One inch margins at top, bottom and sides of paper.
II. Paper Sections:
Introduction (8 points): This section presents a general overview of your topic. The introduction should set the stage for the important points that will be discussed in detail in the remainder of the paper.
Review of Literature (15 points): Discuss the major conflicts or ideas associated with your topic. Review work published on your topic. You should strive to summarize the work and its major conclusions.
Discussion (12 points): Provide your interpretation of the work reviewed in the review of Literature section. We are looking for evidence of critical thinking and an ability to apply evolutionary ideas to your topic.
Literature Cited: A MINIMUM of three different published references must be cited. None of these three references can be a web page, although one reference can be a web page if more than three different references are used. You may not use your text as a reference. See below for details on how to cite literature.
III. Grammar & Citations
Grammar (9 points): Papers will be graded on the basis of sentence structure, spelling and general flow of ideas. Many errors associated with sentence structure & spelling can be avoided by using the grammar checker that is part of most word processing programs.
Citations (6 points): When presenting the data of others, you need to cite them as a reference. We will adopt the citation format used by your text. Please realize that every paper cited in the text must appear in the Literature Cited section, and every reference in the Literature Cited section must be cited in the text.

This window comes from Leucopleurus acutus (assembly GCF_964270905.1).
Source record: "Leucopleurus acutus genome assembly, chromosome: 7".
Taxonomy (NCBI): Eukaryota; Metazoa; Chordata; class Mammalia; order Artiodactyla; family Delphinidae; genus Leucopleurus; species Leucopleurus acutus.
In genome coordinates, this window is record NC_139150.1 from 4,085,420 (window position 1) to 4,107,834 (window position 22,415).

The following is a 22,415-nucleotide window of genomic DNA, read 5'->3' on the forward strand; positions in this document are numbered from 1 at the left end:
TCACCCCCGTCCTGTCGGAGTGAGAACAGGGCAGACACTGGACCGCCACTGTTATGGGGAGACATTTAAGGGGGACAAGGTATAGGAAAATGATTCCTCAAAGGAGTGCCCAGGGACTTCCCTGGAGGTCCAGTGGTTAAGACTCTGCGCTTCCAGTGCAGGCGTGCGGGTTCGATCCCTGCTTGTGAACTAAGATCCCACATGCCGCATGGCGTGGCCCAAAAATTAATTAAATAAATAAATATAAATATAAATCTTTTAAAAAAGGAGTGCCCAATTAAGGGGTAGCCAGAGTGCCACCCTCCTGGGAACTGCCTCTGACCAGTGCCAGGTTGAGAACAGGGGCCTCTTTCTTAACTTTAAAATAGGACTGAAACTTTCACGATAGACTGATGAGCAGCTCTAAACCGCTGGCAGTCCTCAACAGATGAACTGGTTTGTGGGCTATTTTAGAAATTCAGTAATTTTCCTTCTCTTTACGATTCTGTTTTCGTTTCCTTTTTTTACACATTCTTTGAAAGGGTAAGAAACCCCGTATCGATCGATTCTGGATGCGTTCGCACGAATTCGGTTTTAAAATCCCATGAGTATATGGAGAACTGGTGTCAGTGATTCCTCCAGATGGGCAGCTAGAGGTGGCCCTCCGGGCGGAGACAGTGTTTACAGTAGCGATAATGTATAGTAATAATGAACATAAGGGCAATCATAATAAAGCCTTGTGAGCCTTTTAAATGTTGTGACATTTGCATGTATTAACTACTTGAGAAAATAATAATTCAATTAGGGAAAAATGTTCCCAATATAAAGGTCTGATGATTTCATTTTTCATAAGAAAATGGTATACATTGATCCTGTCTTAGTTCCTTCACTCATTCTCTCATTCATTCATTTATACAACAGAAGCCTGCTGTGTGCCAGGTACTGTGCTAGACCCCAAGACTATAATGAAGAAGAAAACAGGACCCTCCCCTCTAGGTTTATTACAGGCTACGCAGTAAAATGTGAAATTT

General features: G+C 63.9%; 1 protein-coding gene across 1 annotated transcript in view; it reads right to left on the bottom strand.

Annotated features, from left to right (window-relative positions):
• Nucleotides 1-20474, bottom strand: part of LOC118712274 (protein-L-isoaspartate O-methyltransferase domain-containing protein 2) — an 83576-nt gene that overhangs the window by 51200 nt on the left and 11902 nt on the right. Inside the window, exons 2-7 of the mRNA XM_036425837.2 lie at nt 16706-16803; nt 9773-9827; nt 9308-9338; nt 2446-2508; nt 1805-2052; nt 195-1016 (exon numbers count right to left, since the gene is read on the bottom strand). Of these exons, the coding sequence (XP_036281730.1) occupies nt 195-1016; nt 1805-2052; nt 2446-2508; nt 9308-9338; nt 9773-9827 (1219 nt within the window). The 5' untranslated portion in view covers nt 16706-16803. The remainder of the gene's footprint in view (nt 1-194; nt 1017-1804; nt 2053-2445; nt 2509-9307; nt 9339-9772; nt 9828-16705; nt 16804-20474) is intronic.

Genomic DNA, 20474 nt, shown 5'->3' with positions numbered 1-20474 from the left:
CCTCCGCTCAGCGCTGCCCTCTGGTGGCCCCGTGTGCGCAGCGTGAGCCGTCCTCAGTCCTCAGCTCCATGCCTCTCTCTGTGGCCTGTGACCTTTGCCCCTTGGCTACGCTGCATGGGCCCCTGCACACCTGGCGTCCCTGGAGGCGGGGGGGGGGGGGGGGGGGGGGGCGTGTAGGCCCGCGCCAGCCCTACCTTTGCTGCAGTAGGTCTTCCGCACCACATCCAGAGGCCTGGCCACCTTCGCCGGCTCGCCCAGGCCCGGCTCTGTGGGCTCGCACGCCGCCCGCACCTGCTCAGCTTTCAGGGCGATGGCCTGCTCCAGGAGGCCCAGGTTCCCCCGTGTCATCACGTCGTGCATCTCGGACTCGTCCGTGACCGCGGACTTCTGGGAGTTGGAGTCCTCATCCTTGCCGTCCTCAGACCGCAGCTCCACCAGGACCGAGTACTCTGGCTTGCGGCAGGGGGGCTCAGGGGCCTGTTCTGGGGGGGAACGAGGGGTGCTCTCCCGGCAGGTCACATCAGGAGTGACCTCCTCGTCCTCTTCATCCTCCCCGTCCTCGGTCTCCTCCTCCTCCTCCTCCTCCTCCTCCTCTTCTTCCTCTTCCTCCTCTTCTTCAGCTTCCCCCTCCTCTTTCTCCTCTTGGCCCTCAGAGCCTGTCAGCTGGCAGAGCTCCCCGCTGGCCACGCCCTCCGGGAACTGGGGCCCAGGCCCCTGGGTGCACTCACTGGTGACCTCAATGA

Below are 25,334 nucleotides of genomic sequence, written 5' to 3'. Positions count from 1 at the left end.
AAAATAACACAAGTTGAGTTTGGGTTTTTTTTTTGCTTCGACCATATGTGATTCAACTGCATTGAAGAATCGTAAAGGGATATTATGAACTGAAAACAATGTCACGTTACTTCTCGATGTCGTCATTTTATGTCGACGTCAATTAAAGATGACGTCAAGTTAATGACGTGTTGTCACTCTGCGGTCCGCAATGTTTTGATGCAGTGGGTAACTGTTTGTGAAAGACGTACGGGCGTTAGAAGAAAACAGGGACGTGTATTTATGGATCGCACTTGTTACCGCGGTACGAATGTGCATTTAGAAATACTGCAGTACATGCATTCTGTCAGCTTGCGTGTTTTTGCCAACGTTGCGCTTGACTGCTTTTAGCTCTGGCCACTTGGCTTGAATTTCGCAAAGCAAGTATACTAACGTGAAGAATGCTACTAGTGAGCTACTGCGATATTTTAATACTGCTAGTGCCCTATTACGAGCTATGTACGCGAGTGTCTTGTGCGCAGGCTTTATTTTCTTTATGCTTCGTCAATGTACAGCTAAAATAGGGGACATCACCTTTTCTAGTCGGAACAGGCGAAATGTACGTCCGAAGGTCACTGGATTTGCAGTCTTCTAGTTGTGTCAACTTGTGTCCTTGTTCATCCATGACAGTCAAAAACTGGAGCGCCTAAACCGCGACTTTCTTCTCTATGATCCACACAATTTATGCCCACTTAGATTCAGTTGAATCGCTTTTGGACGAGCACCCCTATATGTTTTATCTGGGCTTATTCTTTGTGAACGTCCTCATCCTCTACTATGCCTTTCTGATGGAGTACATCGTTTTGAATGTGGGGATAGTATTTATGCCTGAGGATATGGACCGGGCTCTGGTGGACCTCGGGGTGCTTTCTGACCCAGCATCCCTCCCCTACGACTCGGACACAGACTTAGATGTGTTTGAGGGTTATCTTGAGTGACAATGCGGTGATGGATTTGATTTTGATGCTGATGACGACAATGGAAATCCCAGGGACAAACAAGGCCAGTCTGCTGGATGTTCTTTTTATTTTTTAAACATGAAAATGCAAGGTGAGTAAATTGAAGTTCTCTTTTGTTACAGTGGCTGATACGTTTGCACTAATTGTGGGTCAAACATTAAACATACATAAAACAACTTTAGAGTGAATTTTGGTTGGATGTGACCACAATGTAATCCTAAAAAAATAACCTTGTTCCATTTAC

How to cite papers in the text of your paper.
Single authored papers: The phylogenetic position of the giant earthworms of Australia is not well understood due to its unusual anatomy (Slimy 1998).
Papers with two authors: Tapeworm and Grub (1997) made the giant earthworms a sister group to flatworms.
Papers with three or more authors: However, Setea et al. (2000) have allied the giant earthworms with the worms associated with deep-marine thermal vents.
Literature Cited section:
Tapeworm, G.G. and R.T. Grub. 1997. Worms of the World (Canberra, Australia: Australian University Press).
Chapters in a book:
Setae, D.D., M. Jordan and L. Bird. 2000. Worms of deep-marine thermal vents. Pages 452-730. In R.T. Grub and G.G. Tapeworm, eds. The Taxonomic Relationships of Worms (Canberra, Australia: Australian University Press).
Papers in scientific journals:
Slimy, S. 1998. The giant worms of Australia. Worm Quarterly 400:675-800.
(Note: 400 is the volume number of the journal and 675-800 are the first and last pages, respectively, of the paper.)
IV. Paper topics.
You may choose a topic that has an evolutionary theme in the general areas of 1) antibiotic resistance, 2) Genetically modified organisms or 3) Conservation genetics. Remember that your topic needs to be approved by your TA. I suggest that you discuss this during their office hours.